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Exploring Ljubljana: A Guide For Your Trip To Slovenia

Updated: Mar 23

At the centre of the city, the Triple Bridge and Prešeren Square offers the perfect view of Ljubljana

The picturesque Slovenia capital is an ideal city break for anyone wanting a cultured trip that won’t break the bank. With lots to see and taste, why not introduce yourself to the ‘Beloved City’, a gem of Eastern Europe?


Lauded by European Best Destinations and The Guardian, if Ljubljana isn’t on your travel list, it should be. We have a slight tendency in Britain and Western Europe to forget about or even disregard parts of central and eastern Europe; but with prices rising and travel becoming ever dearer, we’re going to have to expand our horizons.

The charming character of this small city means that if you’re there for a few days, and you’re efficient with your time, you’ll likely see whatever you could want to see. If you’re happier to take it easy and explore, Ljubljana can also suit your style.


My Trip

Back in December, two friends and I wanted to plan a little lads’ trip. But we had conditions:

  1. Somewhere we hadn’t been before

  2. Somewhere we probably wouldn’t go with our families

  3. We’re graduates, we’re tight on cash so it can’t be too expensive, so no more than £450.

Somewhere new. Somewhere outlandish. Somewhere cheap.

When we settled on Slovenia, it seemed to hit the sweet spot. We could get flights for £109 and five nights accommodation for £100.

Where in the World is Loo-blee-ahh-na?

Nestled in southern central Europe, on the banks of the Ljubljanica, lies what Slovenes call the ‘Beloved City’, on account of its beauty and importance to the Slovenian nation.

Slovenes have chosen to take particular care in naming their city in such a way as to purposefully make English-speakers quake at the idea of having to read the name in public, without having heard it first… So that any lucky reader might avoid this unfortunate fate, I have attempted to phonetically spell the city’s name for you. No need to thank me, just buy me a žganje…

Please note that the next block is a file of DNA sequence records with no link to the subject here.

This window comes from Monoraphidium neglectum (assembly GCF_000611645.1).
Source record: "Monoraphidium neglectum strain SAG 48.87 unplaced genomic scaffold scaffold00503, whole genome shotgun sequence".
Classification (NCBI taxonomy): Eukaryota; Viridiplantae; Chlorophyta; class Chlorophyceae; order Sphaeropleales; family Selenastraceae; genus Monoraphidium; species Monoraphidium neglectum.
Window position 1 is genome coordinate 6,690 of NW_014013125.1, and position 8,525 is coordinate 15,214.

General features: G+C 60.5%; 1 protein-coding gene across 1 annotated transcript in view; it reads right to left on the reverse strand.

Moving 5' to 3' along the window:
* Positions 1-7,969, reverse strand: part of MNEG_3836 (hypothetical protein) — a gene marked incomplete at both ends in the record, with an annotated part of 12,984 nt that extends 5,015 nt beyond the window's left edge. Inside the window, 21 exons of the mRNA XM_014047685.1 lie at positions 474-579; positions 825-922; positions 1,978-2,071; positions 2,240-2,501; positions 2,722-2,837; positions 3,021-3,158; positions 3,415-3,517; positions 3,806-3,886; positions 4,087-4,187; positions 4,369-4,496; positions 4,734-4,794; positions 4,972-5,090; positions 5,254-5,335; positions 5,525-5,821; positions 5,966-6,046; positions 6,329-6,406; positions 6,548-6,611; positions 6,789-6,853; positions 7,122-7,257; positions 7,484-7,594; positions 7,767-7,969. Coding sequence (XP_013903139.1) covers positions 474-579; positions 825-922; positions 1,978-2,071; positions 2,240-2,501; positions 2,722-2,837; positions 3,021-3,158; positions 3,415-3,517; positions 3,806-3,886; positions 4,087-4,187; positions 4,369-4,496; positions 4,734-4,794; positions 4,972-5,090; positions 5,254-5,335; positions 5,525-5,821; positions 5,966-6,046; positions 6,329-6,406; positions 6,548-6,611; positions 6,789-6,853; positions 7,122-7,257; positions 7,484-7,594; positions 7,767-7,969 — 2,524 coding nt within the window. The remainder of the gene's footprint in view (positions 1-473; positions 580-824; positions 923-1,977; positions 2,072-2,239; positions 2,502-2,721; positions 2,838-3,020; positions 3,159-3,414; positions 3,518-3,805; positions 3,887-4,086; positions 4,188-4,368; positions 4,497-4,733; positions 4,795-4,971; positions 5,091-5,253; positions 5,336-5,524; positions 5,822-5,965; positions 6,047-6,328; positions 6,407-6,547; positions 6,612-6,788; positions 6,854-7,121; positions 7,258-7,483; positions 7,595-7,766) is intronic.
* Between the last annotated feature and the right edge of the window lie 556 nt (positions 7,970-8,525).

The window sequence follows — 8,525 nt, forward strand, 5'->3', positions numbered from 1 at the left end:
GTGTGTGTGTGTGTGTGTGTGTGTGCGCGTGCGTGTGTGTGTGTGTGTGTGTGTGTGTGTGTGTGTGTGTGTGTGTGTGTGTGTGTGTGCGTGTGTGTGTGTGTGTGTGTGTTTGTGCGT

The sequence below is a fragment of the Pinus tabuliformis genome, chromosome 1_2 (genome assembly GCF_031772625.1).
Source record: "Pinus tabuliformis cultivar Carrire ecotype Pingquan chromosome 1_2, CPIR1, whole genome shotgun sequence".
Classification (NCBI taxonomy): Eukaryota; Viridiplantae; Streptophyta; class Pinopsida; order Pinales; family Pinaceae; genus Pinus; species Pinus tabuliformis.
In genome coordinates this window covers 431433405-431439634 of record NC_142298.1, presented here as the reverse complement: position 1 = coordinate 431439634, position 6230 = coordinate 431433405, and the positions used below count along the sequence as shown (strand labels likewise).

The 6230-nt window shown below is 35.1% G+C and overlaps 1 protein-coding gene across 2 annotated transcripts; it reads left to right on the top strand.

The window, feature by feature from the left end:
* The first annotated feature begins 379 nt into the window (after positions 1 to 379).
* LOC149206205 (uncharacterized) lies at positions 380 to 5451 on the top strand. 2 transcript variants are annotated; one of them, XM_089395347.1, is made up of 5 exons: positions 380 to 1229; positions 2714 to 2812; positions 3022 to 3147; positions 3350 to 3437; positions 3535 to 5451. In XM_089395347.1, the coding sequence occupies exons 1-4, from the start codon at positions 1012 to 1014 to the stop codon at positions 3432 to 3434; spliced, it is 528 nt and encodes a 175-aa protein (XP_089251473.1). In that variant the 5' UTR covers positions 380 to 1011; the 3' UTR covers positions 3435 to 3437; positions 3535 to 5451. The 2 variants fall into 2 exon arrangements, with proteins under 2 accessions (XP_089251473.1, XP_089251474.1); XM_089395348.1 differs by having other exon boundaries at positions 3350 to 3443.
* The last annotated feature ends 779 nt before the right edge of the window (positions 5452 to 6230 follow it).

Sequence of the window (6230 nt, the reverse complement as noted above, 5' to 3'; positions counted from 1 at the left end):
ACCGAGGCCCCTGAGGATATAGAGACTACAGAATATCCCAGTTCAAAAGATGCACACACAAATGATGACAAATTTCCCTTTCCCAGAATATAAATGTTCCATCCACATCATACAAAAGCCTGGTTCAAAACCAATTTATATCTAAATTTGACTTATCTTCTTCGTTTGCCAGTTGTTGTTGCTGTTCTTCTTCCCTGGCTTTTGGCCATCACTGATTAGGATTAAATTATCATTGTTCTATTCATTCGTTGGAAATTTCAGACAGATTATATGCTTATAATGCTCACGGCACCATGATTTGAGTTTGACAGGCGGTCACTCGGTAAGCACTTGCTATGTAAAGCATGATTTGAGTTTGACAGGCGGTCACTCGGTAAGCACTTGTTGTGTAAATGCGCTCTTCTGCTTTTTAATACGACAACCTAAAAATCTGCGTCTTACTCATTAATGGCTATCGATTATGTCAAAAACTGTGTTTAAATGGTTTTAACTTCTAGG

Of course, this is not true.

On an interesting and informative free walking tour of the city by Ljubljana Free Tour, our tour guide, Tina, told us that Ljubljana is thought to derive from the Slavic words “to love”, to give ‘the Beloved City’ its name.

"it was only in 1991 that the Slovenes finally obtained a land of their own"

Ljubljana Cathedral's huge bronze door depicts important moments in the history of the Slovenes, from the assumption of Christianity to the end of the Cold War

The founding of the city has archaic connections to ancient Greek myth. It is said that the city was founded by Jason and the Argonauts on their journey back to Greece. In the myth, after sailing up the Danube and the Sava and onto the Ljublanica, the Greeks then settled by a lake to wait until the end of winter. However, a dragon living in the lake would attack then men so Jason would need to vanquish the monster for the safety of his crew. It is this story which gives Ljubljana a dragon on its coat of arms.

A confluence of European cultures, this appears time again in the history of Slovenia. Jumping between the control of great powers in Europe, it was only in 1991 that the Slovenes finally obtained a land of their own. In this, the buildings of Ljubljana show architectural styles prominent in both Rome and Vienna, Art Nouveau and Baroque.

Effects on buildings is one thing but flipping between countries has left a great impression on Slovenes. Tina highlighted this turbulent history through the story of her grandfather. She told us her grandfather had lived in the same village in Western Slovenia all his life and despite having never left the town of his birth he became a citizen of four countries throughout his life: Austria-Hungary, Italy, Yugoslavia and Slovenia.


Flights & Travel